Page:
Local shares bounced back yesterday after a dip on Thursday, due to Wall Street's solid overnight showing and encouraging domestic growth data.
The key Straits Times Index (STI) advanced 32.69 points, or 0.94 per cent, to finish at 3,501.30, and up 59 points, or 1.7 per cent, for the week.
Other major Asian bourses closed mixed following the sharp rise on Wall Street amid easing United States-China trade tensions and geopolitical concerns.
News that US President Donald Trump may consider rejoining the Trans-Pacific Partnership trade pact gave sentiment a further lift.
Key indices in Japan, South Korea, Australia and Taiwan finished higher, while China, Hong Kong and Malaysia ended the week on a lower note.
Advance estimates for the first quarter showed the Singapore economy grew 4.3 per cent year-on-year, which was in line with forecasts.
The Monetary Authority of Singapore said it will allow a "modest and gradual" appreciation for the Singdollar, moving away from the neutral stance it has held since April 2016.
DBS senior economist Irvin Seah said: "This is consistent with our view that while economic conditions have normalised... a slightly slower pace of appreciation will enable the economy to cope with the overhanging uncertainties in the global environment."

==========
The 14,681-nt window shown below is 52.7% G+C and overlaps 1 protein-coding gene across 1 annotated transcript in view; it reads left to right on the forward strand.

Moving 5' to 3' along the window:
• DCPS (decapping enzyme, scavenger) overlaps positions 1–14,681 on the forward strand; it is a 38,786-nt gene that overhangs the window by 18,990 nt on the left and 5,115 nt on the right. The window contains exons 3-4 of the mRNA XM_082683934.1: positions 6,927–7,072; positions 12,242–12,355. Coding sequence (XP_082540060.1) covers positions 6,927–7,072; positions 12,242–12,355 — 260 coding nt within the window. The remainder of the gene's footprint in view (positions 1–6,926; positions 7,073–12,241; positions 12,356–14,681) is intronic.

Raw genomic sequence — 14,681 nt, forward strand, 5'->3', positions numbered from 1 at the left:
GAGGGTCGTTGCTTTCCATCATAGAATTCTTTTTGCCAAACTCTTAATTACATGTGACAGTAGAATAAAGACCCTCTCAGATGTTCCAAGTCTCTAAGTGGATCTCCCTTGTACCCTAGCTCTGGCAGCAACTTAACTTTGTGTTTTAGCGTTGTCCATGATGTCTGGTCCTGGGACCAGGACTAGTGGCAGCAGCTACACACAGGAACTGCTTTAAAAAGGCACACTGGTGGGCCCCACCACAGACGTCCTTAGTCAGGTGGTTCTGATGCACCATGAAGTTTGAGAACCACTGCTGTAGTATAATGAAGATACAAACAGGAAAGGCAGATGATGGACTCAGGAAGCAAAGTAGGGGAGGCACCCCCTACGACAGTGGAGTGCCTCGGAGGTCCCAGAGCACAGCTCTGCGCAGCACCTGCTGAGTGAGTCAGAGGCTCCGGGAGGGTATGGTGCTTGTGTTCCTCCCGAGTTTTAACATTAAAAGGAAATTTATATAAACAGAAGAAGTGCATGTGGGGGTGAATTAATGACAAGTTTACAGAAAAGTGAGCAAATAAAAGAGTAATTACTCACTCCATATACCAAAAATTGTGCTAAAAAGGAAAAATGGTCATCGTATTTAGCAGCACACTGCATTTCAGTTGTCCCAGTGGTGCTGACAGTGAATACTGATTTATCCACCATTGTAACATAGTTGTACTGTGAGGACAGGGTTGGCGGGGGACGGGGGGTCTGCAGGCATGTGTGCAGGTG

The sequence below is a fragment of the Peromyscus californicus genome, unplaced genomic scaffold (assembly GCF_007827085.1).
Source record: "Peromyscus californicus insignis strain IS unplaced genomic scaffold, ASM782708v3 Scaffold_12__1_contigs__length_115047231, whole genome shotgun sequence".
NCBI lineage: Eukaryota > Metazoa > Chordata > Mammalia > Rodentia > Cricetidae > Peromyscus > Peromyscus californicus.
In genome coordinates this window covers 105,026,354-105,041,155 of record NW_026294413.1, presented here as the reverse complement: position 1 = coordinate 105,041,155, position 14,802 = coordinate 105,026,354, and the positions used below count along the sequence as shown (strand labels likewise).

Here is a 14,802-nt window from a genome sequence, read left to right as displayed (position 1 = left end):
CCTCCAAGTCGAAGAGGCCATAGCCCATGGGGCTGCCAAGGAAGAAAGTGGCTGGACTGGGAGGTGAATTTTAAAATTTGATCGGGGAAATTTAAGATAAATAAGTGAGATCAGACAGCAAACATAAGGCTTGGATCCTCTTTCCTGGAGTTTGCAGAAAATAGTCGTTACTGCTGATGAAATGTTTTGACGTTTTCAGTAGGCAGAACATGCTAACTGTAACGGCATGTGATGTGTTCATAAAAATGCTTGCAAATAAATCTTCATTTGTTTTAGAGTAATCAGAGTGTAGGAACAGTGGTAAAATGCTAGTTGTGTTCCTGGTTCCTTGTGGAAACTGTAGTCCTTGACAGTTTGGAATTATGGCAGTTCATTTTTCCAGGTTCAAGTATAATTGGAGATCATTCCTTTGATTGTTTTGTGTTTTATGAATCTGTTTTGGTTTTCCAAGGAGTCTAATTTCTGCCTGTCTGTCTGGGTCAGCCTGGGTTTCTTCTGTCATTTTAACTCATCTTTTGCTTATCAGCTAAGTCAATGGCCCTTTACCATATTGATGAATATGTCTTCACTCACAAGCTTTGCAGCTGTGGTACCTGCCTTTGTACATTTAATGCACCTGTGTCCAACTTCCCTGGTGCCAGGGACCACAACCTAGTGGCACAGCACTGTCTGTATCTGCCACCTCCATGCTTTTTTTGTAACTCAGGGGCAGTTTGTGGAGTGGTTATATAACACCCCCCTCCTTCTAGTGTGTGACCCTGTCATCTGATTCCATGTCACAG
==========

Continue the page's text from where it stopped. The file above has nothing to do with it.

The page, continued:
Nevertheless, volatility is expected to persist in the markets, with StashAway chief investment officer Freddy Lim pointing out that "we are still in the midst of a correction".
The STI has continued to be one of the most resilient benchmarks of the region this year.
It has racked up 2.3 per cent total returns, compared with the benchmarks of Japan, Hong Kong and Australia, which are averaging a 1.7 per cent decline, while the Dow Jones Industrial Average has fallen 2.2 per cent, according to Singapore Exchange data.
Turnover here yesterday came in at 1.4 billion shares worth $1.3 billion, with gainers beating losers 273 to 151. Banks led the gains: DBS Group Holdings rose 1.2 per cent, United Overseas Bank added 1.1 per cent, and OCBC Bank advanced 1.9 per cent.
Lippo Malls Indonesia Retail Trust slipped three cents, or 8.2 per cent, to 33.5 cents and was the day's fourth-most active with 46 million shares worth $16 million done. The movement came after a couple of research houses downgraded their call on the stock, citing Indonesia's new tax regulations that could hit the trust's distribution per unit.